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Curr Drug Metab. 2010 Jun 1;11(5):451-67.

Vitiligo: pathogenetic hypotheses and targets for current therapies.

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  • 1Tissue Engineering and Cutaneous Pathophysiology Laboratory, Istituto Dermopatico dell'Immacolata, IDI-IRCCS, Via dei Monti di Creta 104, 00167 Rome, Italy.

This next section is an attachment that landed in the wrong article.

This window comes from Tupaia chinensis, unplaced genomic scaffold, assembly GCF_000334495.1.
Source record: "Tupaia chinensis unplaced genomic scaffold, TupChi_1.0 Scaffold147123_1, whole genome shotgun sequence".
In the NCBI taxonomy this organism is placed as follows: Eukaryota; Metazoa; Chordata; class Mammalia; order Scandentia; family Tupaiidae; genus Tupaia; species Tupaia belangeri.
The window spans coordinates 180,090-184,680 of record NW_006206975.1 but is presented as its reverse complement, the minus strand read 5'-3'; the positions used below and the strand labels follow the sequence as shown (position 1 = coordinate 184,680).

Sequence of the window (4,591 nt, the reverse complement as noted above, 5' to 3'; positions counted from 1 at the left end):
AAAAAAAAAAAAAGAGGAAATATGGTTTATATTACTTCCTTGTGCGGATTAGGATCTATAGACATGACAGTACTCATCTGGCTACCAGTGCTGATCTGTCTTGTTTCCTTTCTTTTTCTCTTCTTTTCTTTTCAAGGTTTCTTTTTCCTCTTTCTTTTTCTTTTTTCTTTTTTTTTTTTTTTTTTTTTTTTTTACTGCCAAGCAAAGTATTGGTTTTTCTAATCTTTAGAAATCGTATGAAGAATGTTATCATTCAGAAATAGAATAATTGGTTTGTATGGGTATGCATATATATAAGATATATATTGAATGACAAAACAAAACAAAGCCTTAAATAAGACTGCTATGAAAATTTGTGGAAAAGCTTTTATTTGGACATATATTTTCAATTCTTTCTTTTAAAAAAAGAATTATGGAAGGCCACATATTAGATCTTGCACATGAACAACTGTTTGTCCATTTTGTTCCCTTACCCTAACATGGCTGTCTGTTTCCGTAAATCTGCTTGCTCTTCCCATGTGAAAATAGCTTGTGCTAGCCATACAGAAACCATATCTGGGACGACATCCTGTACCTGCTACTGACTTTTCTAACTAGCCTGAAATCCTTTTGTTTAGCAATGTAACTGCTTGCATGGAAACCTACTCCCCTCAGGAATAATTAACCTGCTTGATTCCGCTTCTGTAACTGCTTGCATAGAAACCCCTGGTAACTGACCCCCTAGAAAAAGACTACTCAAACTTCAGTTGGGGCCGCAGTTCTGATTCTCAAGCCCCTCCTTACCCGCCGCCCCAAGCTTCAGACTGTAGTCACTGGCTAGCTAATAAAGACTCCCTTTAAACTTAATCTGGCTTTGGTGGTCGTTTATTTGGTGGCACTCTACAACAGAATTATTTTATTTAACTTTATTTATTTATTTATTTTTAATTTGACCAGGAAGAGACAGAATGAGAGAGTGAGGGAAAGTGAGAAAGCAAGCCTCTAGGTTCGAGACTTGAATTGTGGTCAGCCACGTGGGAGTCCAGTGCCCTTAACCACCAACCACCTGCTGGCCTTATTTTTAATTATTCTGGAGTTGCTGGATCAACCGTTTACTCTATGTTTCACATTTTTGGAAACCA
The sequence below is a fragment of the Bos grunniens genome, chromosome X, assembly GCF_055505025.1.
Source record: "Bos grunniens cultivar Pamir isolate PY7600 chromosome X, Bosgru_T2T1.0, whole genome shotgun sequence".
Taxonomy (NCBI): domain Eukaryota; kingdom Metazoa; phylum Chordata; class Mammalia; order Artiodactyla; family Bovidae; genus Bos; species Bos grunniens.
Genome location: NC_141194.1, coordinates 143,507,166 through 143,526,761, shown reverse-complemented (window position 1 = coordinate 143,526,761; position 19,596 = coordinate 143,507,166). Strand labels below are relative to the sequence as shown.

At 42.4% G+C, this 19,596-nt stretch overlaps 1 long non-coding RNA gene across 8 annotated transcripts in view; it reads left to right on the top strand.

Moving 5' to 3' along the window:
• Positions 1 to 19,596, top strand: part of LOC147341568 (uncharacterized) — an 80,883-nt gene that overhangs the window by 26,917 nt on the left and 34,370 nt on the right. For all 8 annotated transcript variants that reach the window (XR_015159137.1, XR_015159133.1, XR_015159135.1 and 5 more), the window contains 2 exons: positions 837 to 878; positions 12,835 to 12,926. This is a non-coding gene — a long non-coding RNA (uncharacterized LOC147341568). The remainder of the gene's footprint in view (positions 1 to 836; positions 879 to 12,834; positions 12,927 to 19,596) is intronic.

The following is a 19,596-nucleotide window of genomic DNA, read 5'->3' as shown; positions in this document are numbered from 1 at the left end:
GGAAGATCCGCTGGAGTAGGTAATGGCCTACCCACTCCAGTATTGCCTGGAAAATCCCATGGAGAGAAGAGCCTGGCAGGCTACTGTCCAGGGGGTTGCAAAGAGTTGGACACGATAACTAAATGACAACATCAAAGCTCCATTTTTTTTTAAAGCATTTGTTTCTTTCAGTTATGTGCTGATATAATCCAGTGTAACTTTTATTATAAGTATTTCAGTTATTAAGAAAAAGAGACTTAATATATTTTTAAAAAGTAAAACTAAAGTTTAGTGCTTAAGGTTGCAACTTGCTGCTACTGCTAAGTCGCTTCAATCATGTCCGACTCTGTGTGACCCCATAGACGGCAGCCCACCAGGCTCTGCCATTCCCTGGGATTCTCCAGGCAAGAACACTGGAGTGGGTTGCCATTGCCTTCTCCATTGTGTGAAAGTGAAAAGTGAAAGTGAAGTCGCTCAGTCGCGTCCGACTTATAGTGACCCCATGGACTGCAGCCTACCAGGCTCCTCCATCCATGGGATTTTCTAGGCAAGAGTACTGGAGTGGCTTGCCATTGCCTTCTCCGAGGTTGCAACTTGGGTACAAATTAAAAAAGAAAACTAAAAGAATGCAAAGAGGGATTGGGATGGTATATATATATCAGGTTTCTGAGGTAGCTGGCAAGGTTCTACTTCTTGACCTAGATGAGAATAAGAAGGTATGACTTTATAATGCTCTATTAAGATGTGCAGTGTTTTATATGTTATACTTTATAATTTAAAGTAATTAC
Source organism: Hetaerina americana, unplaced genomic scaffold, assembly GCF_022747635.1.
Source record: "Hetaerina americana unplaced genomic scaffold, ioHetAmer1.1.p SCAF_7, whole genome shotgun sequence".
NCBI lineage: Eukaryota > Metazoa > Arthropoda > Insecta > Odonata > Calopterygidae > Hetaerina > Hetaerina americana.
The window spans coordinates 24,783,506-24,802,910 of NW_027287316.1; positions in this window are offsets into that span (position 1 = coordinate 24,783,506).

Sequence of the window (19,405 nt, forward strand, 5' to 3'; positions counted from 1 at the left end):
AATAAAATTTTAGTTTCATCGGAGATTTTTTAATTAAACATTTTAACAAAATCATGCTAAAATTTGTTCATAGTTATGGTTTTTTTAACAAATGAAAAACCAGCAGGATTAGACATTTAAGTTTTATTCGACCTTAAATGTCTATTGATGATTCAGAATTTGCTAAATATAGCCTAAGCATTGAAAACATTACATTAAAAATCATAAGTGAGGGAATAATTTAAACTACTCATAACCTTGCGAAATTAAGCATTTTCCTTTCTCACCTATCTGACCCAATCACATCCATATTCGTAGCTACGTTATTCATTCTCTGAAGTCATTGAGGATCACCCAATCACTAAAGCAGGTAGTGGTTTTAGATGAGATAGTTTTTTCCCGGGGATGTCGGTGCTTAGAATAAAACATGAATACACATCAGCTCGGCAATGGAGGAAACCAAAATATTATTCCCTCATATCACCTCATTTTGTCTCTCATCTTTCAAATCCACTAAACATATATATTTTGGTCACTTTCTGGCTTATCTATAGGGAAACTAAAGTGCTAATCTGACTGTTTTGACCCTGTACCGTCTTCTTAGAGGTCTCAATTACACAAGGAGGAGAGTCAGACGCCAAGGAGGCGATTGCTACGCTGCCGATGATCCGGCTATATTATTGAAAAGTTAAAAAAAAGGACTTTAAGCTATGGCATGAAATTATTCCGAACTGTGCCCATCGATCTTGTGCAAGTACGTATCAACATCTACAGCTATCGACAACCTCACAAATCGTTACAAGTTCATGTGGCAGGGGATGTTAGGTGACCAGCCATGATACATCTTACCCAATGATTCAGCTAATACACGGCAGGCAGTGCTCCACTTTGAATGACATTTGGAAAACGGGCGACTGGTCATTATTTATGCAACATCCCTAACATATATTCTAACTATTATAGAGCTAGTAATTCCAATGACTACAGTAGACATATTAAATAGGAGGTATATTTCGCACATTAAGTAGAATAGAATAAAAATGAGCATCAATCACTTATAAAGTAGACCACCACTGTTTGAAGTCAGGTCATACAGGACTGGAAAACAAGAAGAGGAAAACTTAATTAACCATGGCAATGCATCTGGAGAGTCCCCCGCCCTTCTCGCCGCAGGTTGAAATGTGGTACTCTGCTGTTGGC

Vitiligo is a multifactorial disorder characterized by the appearance of white maculae that may spread over the entire body skin. Depigmentation arises from the loss of functioning melanocytes. Non segmental vitiligo (NSV) is the most common form of the disease: it is usually progressive and may be associated with familiarity and autoimmunity. Segmental vitiligo (SV) frequently stabilizes few years after its onset. Vitiligo etiology involves multiple pathogenetic factors, most of them working in concert. Impaired antioxidative defences lead to accumulation of reactive oxygen species (ROS), which affect melanocytes. Mitochondrial membrane lipid peroxidation may participate to ROS overproduction. A temporal sequence may connect oxidative stress and autoimmunity. Overall, a genetic predisposition renders vitiligo melanocytes more susceptible to precipitating factors than normal healthy melanocytes. The definition of isolated or superimposed manifestations of polygenic skin disorders has been proposed for SV and SV-NSV association. Keratinocytes and melanocytes are both affected and apoptosis, ageing or melanocythorragy are the ultimate effects of the complex deregulation in vitiligo skin. Pathogenetic therapies mainly act by inducing immunosuppression and stimulation of melanocyte proliferation and migration. Here the most popular hypotheses for the pathogenesis of vitiligo are summarized. Fundamental cellular, biochemical and molecular alterations accounting for melanocyte destruction in vitiligo are also described. Last, pathogenetic approaches in the treatment of such a complex disease are discussed, with particular consideration on the cellular and molecular targets of the current therapies.

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